Dan Carver watched the countryside roll by through the APC’s reinforced glass. Nearly a decade since he’d finished serving, these hills were still a dried-out hell hole. The smoke trailing from the horizon was as likely the result of a terrorist attack as of an accident or industry.
“Don’t you get nervous traveling in a machine with no driver?” he asked, looking at Captain Jackson. It was strange, seeing a soldier cradling an assault rifle in the seat where the driver should have been. No wheel, no pedals, just another space for a fighting man.
Jackson laughed, as did the other members of his squad.
“No, sir, Mister Secretary,” he said with a wolfish grin. “Not next to getting shot at seven days a week. This thing saves them putting a driver on the line, and it’s a better navigator than Fussell ever was.”
Fussell, the tallest guy there, growled a friendly obscenity from the back seat.
Dan nodded. This was the sort of intel he needed to bring back to Washington. Reports on how the self-driving vehicles performed in the field.
Something blinked on the dashboard. Jackson frowned.
“Anything on coms about a route change?” he asked.
“No, sir,” Fussell replied.
There was a bump as the vehicle swerved, veering off the rutted track and down the hillside.
Dan grabbed hold of his seat as they jolted across rocks and packed dirt. Jackson swore and slammed a fist against the console.
“Override’s not working,” he said. “Someone else is driving us.”
“Can these things be hacked?” Dan asked. A bump slammed his head about and he bit his tongue. Between the rocks and low trees, he’d caught a glimpse of armed men up ahead. Men who weren’t wearing friendly uniforms.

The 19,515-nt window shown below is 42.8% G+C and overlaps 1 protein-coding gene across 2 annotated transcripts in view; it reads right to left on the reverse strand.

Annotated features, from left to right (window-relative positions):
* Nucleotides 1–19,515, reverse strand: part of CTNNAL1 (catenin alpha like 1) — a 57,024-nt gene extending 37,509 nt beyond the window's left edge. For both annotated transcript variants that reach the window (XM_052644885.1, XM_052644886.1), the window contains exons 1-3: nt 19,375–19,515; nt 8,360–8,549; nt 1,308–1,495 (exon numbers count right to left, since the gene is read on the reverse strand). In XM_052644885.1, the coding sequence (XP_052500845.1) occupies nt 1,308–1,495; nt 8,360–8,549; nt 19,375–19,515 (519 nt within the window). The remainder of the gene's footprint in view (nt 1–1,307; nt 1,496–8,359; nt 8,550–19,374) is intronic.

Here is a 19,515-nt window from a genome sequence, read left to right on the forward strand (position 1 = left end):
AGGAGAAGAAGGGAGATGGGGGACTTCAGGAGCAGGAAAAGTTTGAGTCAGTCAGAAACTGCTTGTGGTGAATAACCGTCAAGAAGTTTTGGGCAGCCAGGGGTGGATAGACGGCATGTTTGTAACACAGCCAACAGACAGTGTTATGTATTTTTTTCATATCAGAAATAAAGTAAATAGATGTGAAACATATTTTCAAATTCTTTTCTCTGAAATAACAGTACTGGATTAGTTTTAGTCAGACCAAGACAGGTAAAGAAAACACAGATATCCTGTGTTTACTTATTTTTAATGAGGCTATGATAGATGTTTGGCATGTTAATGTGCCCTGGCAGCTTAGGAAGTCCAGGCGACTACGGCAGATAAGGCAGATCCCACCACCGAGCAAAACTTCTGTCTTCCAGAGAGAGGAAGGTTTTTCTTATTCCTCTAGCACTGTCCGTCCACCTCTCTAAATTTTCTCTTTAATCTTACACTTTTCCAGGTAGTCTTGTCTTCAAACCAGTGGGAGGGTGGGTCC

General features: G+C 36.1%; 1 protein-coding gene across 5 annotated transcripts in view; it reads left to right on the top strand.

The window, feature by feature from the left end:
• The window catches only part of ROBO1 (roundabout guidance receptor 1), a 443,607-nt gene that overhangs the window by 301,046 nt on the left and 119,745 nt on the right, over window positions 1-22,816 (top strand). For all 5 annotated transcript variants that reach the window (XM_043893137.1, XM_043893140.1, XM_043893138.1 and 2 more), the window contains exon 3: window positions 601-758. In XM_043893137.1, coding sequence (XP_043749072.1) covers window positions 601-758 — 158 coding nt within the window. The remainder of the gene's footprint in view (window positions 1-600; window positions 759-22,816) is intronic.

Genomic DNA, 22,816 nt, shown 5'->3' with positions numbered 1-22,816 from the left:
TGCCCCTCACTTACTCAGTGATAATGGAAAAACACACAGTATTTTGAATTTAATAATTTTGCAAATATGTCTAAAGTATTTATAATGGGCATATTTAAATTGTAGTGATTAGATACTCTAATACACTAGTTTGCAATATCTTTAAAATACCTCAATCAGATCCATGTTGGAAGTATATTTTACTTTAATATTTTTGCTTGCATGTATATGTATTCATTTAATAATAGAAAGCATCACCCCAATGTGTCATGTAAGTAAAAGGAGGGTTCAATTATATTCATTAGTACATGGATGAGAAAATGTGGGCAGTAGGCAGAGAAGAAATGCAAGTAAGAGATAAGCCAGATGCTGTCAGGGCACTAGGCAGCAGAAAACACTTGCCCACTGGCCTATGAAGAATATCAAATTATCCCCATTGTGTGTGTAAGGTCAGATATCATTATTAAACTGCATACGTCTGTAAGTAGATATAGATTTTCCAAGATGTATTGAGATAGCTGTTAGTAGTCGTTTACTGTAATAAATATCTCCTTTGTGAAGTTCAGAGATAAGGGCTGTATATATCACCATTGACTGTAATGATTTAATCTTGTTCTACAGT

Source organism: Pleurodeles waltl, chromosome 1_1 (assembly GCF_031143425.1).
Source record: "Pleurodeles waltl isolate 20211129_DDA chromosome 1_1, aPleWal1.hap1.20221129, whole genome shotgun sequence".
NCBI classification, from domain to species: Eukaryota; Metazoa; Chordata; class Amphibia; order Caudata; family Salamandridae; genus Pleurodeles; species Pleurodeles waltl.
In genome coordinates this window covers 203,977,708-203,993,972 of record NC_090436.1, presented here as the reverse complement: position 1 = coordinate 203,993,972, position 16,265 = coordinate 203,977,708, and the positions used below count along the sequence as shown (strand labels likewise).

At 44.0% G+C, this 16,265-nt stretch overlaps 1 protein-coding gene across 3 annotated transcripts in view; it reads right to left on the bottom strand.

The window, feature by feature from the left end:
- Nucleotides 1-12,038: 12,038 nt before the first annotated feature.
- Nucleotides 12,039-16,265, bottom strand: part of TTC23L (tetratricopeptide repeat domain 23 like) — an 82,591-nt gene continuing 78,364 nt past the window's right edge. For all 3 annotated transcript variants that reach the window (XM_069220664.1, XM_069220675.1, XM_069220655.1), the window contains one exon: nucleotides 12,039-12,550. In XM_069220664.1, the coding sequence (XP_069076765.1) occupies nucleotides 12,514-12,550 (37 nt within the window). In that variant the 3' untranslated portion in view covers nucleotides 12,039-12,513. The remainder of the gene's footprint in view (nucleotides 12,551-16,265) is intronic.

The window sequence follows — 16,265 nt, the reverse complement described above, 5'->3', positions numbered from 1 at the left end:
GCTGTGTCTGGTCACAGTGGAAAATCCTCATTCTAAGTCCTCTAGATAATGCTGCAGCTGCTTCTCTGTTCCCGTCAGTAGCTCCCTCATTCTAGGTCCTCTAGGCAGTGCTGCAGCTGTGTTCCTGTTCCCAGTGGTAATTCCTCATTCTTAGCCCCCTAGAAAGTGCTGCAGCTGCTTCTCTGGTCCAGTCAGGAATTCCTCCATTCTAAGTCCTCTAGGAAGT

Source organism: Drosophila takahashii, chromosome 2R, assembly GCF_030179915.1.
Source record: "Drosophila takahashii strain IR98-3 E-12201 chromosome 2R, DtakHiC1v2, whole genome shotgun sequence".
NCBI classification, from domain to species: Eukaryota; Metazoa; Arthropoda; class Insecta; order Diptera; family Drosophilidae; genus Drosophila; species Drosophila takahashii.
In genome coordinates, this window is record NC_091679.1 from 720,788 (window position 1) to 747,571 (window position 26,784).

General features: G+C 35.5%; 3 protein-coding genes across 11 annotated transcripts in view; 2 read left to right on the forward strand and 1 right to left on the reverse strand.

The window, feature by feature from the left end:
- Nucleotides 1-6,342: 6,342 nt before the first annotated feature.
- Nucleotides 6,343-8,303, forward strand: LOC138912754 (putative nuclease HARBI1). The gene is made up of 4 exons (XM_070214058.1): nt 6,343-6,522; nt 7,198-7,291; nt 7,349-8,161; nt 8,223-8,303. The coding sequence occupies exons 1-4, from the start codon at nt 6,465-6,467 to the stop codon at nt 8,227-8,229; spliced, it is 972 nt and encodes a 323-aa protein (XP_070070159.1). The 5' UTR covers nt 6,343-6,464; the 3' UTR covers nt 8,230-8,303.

“If they can, no one told us,” Jackson said.
“We need to get out.” If those were enemy combatants, Dan knew he’d rather leap out of a speeding vehicle than face them. He’d seen too often the ugly things they did to prisoners.
The door handle wouldn’t give. The soldiers swore as they tugged futilely at theirs.
Fussell pulled out a pistol and aimed it at a window.
“Get ready,” he called out.
“Ricochet, you idiot,” Jackson yelled.
They were on another track now, one too narrow and broken to be used by the U.S. military. Ahead, men with dark clothes and assault rifles lined the road. To their left, another man crouched over a laptop.
“Give me that.” Dan grabbed the pistol.
He thought back to the military procurement briefings he’d attended and the schematics he’d poured over. The details had mattered to him. Making sure this generation of young men didn’t get butchered by crappy equipment like his old squad had.
Shaken by the car and by the tension of enemies ahead, he struggled to remember details as he scanned the dashboard. Where were the controls for the locking mechanism?
The men in the road raised their guns.
Pressing the pistol against the dashboard, Dan gave himself half a second to pray before squeezing the trigger.
The roar of the gun was deafening in the confined space. Slivers of plastic and circuit board slashed his hand as recoil jerked his shoulder back.
The vehicle lurched. A door swung open as Jackson pulled the handle.
Dan didn’t turn to try his own door. He shoved Jackson out and leapt after him. The others were doing the same, rolling as they hit the ground. A back wheel clipped Fussell as he rolled, knocking him flat in the dirt.
Old reflexes fired and brought Dan to his knees, gun raised, ignoring the scrapes he’d taken as he landed. All he could hear was the ringing aftermath of his shot, but he could see the ambushers screaming as the APC skidded toward them. Muzzles flashed as they fired at the squad.
Jackson swung his arm. A webbing’s worth of grenades flew through the air, hit the road and rolled beneath the vehicle as it stopped in front of the ambushers.
With a flash, the APC exploded, taking the attackers with it.
Dan lowered his gun, sagging with relief. The ringing in his ears was starting to fade and he thought he could hear a motor.
A combat drone shot through the blue sky toward them. One of theirs.
Except the APC had been one of theirs.
Dan raised the pistol and waited to see what came next.